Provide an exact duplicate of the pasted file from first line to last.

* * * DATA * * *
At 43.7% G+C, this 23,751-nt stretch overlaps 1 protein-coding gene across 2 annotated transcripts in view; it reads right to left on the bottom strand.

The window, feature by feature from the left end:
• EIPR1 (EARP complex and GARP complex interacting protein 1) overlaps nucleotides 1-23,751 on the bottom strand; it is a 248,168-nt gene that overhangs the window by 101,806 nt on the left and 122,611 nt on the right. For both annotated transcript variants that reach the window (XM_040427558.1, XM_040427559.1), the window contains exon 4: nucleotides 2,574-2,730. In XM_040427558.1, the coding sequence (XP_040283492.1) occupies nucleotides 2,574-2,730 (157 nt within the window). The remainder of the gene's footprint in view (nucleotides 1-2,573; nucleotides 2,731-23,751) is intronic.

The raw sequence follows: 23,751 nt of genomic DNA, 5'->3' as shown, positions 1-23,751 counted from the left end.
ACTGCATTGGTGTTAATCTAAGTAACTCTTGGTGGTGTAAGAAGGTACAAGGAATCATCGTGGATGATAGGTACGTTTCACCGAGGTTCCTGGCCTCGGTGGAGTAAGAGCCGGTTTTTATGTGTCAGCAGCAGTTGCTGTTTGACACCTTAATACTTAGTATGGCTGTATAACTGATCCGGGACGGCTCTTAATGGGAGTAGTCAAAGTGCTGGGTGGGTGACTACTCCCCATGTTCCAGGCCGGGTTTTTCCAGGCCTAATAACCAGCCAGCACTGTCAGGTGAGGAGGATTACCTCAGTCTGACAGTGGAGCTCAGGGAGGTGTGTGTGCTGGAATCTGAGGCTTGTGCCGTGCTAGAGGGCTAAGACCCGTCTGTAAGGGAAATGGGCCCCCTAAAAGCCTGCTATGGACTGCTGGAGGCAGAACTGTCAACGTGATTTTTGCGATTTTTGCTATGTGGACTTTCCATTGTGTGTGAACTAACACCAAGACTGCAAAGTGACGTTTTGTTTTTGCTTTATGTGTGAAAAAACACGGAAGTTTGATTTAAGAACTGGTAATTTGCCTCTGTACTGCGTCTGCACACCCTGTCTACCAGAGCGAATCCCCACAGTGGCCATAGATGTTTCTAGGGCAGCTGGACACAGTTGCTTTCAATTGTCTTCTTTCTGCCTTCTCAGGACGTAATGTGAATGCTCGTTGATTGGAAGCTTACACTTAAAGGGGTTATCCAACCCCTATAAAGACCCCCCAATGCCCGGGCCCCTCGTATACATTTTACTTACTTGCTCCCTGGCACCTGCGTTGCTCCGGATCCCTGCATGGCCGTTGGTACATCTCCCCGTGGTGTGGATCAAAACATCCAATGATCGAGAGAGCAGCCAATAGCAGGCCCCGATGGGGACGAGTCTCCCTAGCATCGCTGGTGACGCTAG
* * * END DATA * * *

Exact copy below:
At 43.7% G+C, this 23,751-nt stretch overlaps 1 protein-coding gene across 2 annotated transcripts in view; it reads right to left on the bottom strand.

The window, feature by feature from the left end:
• EIPR1 (EARP complex and GARP complex interacting protein 1) overlaps nucleotides 1-23,751 on the bottom strand; it is a 248,168-nt gene that overhangs the window by 101,806 nt on the left and 122,611 nt on the right. For both annotated transcript variants that reach the window (XM_040427558.1, XM_040427559.1), the window contains exon 4: nucleotides 2,574-2,730. In XM_040427558.1, the coding sequence (XP_040283492.1) occupies nucleotides 2,574-2,730 (157 nt within the window). The remainder of the gene's footprint in view (nucleotides 1-2,573; nucleotides 2,731-23,751) is intronic.

The raw sequence follows: 23,751 nt of genomic DNA, 5'->3' as shown, positions 1-23,751 counted from the left end.
ACTGCATTGGTGTTAATCTAAGTAACTCTTGGTGGTGTAAGAAGGTACAAGGAATCATCGTGGATGATAGGTACGTTTCACCGAGGTTCCTGGCCTCGGTGGAGTAAGAGCCGGTTTTTATGTGTCAGCAGCAGTTGCTGTTTGACACCTTAATACTTAGTATGGCTGTATAACTGATCCGGGACGGCTCTTAATGGGAGTAGTCAAAGTGCTGGGTGGGTGACTACTCCCCATGTTCCAGGCCGGGTTTTTCCAGGCCTAATAACCAGCCAGCACTGTCAGGTGAGGAGGATTACCTCAGTCTGACAGTGGAGCTCAGGGAGGTGTGTGTGCTGGAATCTGAGGCTTGTGCCGTGCTAGAGGGCTAAGACCCGTCTGTAAGGGAAATGGGCCCCCTAAAAGCCTGCTATGGACTGCTGGAGGCAGAACTGTCAACGTGATTTTTGCGATTTTTGCTATGTGGACTTTCCATTGTGTGTGAACTAACACCAAGACTGCAAAGTGACGTTTTGTTTTTGCTTTATGTGTGAAAAAACACGGAAGTTTGATTTAAGAACTGGTAATTTGCCTCTGTACTGCGTCTGCACACCCTGTCTACCAGAGCGAATCCCCACAGTGGCCATAGATGTTTCTAGGGCAGCTGGACACAGTTGCTTTCAATTGTCTTCTTTCTGCCTTCTCAGGACGTAATGTGAATGCTCGTTGATTGGAAGCTTACACTTAAAGGGGTTATCCAACCCCTATAAAGACCCCCCAATGCCCGGGCCCCTCGTATACATTTTACTTACTTGCTCCCTGGCACCTGCGTTGCTCCGGATCCCTGCATGGCCGTTGGTACATCTCCCCGTGGTGTGGATCAAAACATCCAATGATCGAGAGAGCAGCCAATAGCAGGCCCCGATGGGGACGAGTCTCCCTAGCATCGCTGGTGACGCTAG